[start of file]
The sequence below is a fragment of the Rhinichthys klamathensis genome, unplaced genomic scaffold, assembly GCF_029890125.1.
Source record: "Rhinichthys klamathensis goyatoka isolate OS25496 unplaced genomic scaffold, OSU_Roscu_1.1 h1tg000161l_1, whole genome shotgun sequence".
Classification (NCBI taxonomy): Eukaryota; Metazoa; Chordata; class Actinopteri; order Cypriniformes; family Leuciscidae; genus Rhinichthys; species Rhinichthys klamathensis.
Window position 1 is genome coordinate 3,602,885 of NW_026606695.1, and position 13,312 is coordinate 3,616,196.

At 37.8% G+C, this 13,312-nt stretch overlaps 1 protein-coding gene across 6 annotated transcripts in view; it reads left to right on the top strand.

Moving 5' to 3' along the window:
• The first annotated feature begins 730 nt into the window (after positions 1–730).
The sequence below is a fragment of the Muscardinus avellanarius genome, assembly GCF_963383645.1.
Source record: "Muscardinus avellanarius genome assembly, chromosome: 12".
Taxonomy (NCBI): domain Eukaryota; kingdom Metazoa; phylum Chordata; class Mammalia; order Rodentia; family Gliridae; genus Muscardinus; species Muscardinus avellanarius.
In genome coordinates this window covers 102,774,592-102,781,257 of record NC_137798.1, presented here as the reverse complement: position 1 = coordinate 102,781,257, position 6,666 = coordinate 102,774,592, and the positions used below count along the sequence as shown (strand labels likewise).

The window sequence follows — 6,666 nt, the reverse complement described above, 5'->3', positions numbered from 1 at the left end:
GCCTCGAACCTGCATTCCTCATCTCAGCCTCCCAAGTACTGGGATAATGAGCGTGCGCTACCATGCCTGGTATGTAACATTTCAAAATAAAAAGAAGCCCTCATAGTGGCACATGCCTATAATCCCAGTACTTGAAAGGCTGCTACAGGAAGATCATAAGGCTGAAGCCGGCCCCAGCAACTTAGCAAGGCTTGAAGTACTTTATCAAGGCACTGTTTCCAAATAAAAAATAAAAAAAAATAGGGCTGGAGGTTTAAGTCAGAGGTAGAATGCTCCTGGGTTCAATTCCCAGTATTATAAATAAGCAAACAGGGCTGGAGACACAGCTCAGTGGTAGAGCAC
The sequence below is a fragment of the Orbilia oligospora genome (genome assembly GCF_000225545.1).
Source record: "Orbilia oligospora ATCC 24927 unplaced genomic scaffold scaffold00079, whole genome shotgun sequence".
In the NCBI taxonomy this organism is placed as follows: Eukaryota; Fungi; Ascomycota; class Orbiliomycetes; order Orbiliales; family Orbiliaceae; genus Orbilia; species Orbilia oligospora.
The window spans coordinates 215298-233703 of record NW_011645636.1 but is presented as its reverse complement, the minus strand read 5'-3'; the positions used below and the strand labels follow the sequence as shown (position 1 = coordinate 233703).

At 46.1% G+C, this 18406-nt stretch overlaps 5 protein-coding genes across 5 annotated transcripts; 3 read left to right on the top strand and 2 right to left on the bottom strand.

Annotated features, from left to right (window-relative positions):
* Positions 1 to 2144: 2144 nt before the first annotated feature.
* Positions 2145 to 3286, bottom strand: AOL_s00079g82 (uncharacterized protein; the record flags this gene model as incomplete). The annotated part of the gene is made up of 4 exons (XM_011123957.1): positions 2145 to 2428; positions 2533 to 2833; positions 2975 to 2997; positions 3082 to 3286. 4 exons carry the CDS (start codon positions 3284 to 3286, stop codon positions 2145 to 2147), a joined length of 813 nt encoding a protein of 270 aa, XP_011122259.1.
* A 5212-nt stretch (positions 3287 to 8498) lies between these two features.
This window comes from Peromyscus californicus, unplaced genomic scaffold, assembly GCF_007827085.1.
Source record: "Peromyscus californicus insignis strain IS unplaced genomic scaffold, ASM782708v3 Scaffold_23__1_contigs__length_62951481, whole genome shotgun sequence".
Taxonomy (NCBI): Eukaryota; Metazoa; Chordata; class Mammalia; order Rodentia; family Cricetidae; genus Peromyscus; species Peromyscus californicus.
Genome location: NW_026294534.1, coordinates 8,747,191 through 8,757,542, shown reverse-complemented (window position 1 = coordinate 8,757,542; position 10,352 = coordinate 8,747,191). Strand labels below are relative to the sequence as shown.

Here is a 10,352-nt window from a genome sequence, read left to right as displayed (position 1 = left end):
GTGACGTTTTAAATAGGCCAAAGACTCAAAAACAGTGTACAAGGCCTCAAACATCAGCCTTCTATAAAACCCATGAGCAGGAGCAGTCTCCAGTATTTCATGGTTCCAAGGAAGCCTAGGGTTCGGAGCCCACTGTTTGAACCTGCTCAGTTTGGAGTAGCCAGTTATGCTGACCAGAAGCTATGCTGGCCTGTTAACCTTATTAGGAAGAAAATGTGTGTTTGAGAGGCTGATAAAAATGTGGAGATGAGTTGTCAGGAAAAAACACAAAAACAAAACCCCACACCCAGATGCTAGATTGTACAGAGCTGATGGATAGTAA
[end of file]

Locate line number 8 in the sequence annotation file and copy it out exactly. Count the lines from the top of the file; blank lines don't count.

The sequence below is a fragment of the Muscardinus avellanarius genome, assembly GCF_963383645.1.